Surely you’ve heard that Social Security relies on dwindling money to pay out benefits.
According to a study from Boston College’s Center for Retirement Research, media headlines have a significant impact on your perception of the situation.
According to the Center for Retirement Research, this can affect how early you intend to claim your retirement benefits.
Trustees of Social Security provide an annual report on the state of the program’s finances. Negative headlines have become commonplace.
For instance, consider this year. As the Covid-19 pandemic raged on for months, the 2021 trustees’ report was released in August, months later than usual.
Just one year earlier than previously predicted, the pandemic pushed the depletion timetable forward.
There are still only 13 years left in the combined trust funds used to provide retirement, survivor, and disability payments. 78 percent of the guaranteed benefits will still be paid out at that point in time.
That’s because payroll tax contributions will continue to fund the program.
The press coverage of the statement has a significant impact on the public’s perception of the future of Social Security.
These findings show that media coverage of the trust fund makes many workers fear an unreasonably severe loss to future Social Security benefits,” stated researchers at the Center for Retirement Research in the report.
According to experts, most people should wait to take their retirement benefits until after the publishing of this year’s trustees report. If they’re in good health, have enough money, and their decision doesn’t negatively effect their spouse, they’ll be able to do so.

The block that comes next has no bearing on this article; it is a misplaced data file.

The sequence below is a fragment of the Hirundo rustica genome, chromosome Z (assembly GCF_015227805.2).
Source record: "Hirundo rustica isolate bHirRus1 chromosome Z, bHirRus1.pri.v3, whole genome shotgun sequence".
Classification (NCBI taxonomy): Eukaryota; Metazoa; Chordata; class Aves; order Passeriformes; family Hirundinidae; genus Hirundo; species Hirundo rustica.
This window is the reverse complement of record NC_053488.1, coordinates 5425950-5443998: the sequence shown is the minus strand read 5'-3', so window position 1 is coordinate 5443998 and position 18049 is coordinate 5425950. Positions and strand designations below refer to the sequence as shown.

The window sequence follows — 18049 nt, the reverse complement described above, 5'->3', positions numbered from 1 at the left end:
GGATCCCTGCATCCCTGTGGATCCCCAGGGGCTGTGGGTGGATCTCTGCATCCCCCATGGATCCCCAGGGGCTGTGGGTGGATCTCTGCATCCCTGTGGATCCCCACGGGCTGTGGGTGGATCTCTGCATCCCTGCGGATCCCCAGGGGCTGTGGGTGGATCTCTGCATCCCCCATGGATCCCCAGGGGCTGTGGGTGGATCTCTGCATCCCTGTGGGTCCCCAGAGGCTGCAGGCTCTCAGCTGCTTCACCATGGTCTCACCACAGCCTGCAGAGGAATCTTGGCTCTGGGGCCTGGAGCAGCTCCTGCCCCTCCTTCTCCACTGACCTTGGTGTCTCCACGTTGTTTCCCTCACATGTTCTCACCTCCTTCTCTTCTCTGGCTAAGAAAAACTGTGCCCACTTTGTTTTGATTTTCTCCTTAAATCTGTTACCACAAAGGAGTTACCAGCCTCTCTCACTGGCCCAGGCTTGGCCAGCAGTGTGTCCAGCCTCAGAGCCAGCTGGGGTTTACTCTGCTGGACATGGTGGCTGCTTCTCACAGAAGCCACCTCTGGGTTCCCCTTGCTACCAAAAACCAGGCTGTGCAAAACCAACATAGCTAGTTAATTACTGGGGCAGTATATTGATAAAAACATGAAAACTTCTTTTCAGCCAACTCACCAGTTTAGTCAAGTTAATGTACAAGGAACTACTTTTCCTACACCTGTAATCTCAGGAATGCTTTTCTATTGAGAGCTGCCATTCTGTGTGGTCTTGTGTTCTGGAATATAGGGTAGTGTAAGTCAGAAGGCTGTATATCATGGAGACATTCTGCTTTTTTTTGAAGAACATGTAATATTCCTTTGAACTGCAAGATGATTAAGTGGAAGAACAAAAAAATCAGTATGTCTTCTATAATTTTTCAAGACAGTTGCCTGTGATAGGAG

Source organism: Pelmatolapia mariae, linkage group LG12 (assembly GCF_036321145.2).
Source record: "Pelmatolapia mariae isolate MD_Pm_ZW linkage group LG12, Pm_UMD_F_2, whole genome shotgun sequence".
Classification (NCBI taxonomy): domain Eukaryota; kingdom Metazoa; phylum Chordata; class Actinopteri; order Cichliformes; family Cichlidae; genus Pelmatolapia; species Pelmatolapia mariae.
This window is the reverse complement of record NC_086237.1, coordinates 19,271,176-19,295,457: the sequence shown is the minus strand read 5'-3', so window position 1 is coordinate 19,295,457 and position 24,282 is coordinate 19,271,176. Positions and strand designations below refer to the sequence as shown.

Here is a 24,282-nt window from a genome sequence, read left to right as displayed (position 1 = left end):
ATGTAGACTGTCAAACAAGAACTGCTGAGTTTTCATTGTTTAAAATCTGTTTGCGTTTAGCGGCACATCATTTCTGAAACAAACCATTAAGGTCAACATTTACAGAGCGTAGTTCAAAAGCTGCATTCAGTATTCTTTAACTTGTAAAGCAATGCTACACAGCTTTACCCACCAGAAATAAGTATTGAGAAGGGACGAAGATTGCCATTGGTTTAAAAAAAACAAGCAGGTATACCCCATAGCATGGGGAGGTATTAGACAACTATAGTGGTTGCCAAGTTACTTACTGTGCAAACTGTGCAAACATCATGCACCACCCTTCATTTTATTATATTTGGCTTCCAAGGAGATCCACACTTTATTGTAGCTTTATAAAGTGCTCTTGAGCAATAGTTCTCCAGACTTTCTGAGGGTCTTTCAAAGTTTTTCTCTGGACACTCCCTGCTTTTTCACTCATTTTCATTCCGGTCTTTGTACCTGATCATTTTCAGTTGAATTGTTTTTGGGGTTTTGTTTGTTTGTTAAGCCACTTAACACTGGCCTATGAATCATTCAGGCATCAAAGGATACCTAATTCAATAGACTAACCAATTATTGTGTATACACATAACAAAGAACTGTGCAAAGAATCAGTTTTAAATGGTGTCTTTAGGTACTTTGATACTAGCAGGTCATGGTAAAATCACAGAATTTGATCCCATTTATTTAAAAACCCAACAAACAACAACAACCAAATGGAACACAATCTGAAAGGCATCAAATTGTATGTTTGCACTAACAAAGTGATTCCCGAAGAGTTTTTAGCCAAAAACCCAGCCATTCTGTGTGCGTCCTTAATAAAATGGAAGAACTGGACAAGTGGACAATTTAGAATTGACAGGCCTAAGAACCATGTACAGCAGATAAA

At the age of 62, some people may be tempted to claim their retirement benefits.
Because of this, Edward Jones’ Scott Thoma, a senior financial analyst, estimates that beneficiaries will see a reduction in their monthly benefits of 25 percent to 30 percent if they begin receiving payments before reaching full retirement age.
If you have reservations about the program in 12 years, don’t file early, according to Thomas. When deciding whether or not to file for bankruptcy, you should constantly consider your unique financial circumstances and needs.
When it comes to the SS program, Larry Kotlikoff, an economist at Boston University and president of Economic Security Planning, believes that waiting is still a good idea.
How quickly should people claim their Social Security benefits? Not at all, according to Kotlikoff.
According to Kotlikoff, measures like tax hikes are more likely because benefit cuts are politically undesirable. If benefits were reduced by 25% in ten years, people would still be better off waiting, he argued.
To learn more information about Social Security Disability Benefits and tips on applying, disability help provides everything you need to know to find out if you qualify and to get a successful application.